Jordan is easily accessed by land from Israel, thus it’s an opportunity to add some breathtaking trips when traveling to Israel, or for a short vacation for those like me who live in Israel.
We took a four-day trip to Jordan to visit Petra and Wadi Rum and combined it with a short pampering vacation in Al Manara Aqaba; we didn’t want to leave!
Our trip was run by Discover Jordan Tours and Yalla Yarden (the Israeli agent), which organize group and individual trips to Jordan. Their representative met us as soon as we got to Jordanian border control and escorted us into the country. Thereafter, a driver picked us up to start our trip. We stayed two nights at Al Manara Aqaba resort and one night in Wadi Rum.
Al Manara, Saraya, Aqaba, by Marriott
Al Manara is a luxury resort with outdoor pools, a spa, a fitness center, direct beach access and excellent restaurants. It combines modern luxury with authentic Jordanian décor – marble floors meet arched sculptural domes and Islamic furniture with ornamental details and a touch of red. The hotel is so beautiful we enjoyed walking around and looking at the meticulously cared-for premises.
All the rooms are spacious and elegant and most of them have a view of the sea or lagoon. There are nice suites, penthouses and villas. We were upgraded to a villa with a garden, plunge pool and direct beach access, which also had access to the infinity pool; it was awesome!
The food at Al Manara is superb! Meals are served at Taybe restaurant. Breakfast was wonderful with a buffet style of hot dishes such as Eggs Benedict, pancakes and waffles, and other dishes made to order. They serve French pastries with amazing fluffy croissants and other heavenly bakes. The food at the dinner buffet was excellent with a wide selection of dishes, including pasta and meat stations. Lunch was à la carte with awesome steaks! On the second night, we ate at the Kubba Levantin restaurant, which specializes in western Middle Eastern cuisine. The restaurant’s décor and ambience is an experience in and of itself.
There is so much to do in and out of Al Manara, such as swimming, sunbathing, diving, sailing and shopping. There is complimentary entry to the nearby Beach Club, accessed with the hotel’s free water taxi. We spent our time by the beach and around the villas’ swimming pool and also went to the Heavenly Spa by Westin, part of the hotel’s complex.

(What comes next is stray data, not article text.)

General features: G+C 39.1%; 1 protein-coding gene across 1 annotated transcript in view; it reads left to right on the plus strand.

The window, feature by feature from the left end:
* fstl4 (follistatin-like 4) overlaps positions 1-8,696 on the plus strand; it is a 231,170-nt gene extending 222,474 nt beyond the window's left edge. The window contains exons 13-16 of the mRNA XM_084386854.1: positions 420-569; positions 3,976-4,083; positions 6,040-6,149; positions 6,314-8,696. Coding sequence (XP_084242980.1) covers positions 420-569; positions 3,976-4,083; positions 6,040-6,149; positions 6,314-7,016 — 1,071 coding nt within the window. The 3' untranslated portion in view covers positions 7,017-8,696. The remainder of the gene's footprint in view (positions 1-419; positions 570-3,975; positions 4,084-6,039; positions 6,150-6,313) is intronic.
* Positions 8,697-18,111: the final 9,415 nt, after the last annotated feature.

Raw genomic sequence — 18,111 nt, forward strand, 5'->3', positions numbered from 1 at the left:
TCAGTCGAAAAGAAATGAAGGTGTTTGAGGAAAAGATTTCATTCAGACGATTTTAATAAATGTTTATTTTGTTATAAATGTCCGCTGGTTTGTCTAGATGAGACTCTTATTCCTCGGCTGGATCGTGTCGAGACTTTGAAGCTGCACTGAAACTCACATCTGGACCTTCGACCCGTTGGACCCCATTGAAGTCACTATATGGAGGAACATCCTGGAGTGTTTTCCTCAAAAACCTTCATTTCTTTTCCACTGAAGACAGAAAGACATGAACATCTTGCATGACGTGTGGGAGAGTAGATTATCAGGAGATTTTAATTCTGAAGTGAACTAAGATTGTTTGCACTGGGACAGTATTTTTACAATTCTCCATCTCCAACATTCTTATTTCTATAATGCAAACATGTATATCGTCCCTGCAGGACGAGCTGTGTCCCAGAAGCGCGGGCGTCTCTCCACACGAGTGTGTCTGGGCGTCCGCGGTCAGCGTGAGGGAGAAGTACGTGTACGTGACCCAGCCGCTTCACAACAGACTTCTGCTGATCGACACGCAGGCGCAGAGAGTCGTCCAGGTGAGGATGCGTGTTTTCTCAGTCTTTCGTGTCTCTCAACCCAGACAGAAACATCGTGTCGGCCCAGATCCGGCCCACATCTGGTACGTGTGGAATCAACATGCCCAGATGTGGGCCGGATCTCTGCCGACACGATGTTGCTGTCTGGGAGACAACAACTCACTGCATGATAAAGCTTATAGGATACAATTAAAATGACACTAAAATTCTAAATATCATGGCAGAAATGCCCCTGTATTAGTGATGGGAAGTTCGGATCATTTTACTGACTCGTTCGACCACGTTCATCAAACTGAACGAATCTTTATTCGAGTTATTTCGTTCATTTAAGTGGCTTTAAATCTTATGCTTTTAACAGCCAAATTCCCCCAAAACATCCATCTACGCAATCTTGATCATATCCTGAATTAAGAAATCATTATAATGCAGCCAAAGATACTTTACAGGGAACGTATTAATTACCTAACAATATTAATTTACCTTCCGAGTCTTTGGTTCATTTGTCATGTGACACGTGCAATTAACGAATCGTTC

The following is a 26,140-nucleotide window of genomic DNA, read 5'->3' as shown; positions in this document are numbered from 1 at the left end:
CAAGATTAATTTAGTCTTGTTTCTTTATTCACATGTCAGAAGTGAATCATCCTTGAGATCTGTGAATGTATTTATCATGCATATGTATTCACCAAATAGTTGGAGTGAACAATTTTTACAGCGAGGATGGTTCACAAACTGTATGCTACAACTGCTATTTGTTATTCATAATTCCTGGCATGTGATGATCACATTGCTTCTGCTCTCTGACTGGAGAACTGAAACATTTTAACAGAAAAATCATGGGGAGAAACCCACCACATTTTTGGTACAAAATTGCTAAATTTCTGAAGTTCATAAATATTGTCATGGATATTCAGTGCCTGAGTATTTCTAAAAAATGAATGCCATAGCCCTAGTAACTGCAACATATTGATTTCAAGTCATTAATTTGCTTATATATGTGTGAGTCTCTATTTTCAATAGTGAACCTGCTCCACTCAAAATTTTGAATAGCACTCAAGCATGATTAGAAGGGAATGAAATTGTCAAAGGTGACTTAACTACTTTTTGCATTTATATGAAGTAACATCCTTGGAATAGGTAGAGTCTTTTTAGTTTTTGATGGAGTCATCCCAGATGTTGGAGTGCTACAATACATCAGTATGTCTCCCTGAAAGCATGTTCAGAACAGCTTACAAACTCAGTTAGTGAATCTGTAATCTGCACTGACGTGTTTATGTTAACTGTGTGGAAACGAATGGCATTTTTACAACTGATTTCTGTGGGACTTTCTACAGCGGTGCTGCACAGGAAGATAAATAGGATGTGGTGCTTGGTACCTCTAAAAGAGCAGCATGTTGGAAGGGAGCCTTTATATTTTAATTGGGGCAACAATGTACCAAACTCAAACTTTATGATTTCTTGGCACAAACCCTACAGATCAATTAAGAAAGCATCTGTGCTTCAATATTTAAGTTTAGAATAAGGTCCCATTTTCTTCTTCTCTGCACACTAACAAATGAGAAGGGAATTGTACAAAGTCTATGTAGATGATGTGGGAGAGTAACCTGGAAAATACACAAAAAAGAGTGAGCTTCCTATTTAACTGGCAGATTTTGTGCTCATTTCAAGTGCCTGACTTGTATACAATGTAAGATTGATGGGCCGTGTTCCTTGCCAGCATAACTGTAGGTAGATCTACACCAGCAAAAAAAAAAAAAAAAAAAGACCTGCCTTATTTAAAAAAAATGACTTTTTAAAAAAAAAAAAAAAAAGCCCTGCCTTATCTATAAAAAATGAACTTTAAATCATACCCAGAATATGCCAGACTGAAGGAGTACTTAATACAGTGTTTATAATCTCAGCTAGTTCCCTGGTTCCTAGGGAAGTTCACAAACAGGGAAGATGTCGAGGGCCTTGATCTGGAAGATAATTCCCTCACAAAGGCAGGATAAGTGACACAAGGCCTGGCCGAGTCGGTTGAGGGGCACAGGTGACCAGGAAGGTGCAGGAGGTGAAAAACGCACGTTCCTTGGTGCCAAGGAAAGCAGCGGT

The spa has two areas, one for men and one for women. Each has a heated dipping pool, dry and wet sauna and jet shower. It is very high-class.
I took a Balinese massage, a holistic massage that combines gentle stretches, acupressure and reflexology. It was divine! At sunset, we did a self-driving off-road ATV adventure at Wadi Arava, which is a lot of fun and an opportunity to see dunes and desert scenery. The hotel is kids friendly. The hospitality at Al Manara is extraordinary; service is outstanding!
Wadi Rum is a sandstone and granite rock valley with extraordinary scenery. It became famous thanks to the book Seven Pillars of Wisdom, which Lawrence of Arabia wrote while in the area. He described Wadi Rum as “vast, echoing and God-like,” and it later was the site where the eponymous movie was filmed. There are plenty of things to do there such as jeep tours, hiking, trekking, climbing, camel rides and stargazing.
The best way to explore Wadi Rum is through a driving tour, sitting on the back of an open truck. While it sounded a bit adventurous for me, it turned out to be a perfect way to travel, getting a 360-degree view of this stunning area. The views are breathtaking and it is quite exciting to drive with the wind blowing in your hair. The tour stops in a number of places where we went down to see different spots, such as where Lawrence of Arabia lived, Anfishiyyeh inscriptions of camel caravans, rock bridges and canyons. Just make sure you take a jacket and scarf as it may get a bit windy during the drive.